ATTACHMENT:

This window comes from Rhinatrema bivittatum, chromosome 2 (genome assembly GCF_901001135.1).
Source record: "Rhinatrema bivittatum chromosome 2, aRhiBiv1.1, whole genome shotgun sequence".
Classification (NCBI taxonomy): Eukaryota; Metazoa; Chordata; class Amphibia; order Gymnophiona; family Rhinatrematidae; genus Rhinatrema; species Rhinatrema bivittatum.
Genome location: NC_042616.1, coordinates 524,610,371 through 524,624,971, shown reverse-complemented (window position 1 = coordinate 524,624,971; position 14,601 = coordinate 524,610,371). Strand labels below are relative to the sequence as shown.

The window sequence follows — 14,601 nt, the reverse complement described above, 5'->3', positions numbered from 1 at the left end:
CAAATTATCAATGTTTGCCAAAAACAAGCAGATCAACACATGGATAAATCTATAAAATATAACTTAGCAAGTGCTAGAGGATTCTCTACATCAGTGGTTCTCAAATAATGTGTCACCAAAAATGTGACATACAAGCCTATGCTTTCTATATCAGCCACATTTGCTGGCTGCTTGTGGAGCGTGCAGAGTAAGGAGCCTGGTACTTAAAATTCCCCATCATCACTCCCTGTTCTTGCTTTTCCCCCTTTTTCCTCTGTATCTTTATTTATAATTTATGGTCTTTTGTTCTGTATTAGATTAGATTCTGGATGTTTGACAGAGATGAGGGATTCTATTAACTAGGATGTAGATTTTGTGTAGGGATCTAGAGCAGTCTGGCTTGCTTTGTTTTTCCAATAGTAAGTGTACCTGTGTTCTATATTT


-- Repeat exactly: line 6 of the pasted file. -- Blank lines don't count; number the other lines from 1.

CAAATTATCAATGTTTGCCAAAAACAAGCAGATCAACACATGGATAAATCTATAAAATATAACTTAGCAAGTGCTAGAGGATTCTCTACATCAGTGGTTCTCAAATAATGTGTCACCAAAAATGTGACATACAAGCCTATGCTTTCTATATCAGCCACATTTGCTGGCTGCTTGTGGAGCGTGCAGAGTAAGGAGCCTGGTACTTAAAATTCCCCATCATCACTCCCTGTTCTTGCTTTTCCCCCTTTTTCCTCTGTATCTTTATTTATAATTTATGGTCTTTTGTTCTGTATTAGATTAGATTCTGGATGTTTGACAGAGATGAGGGATTCTATTAACTAGGATGTAGATTTTGTGTAGGGATCTAGAGCAGTCTGGCTTGCTTTGTTTTTCCAATAGTAAGTGTACCTGTGTTCTATATTT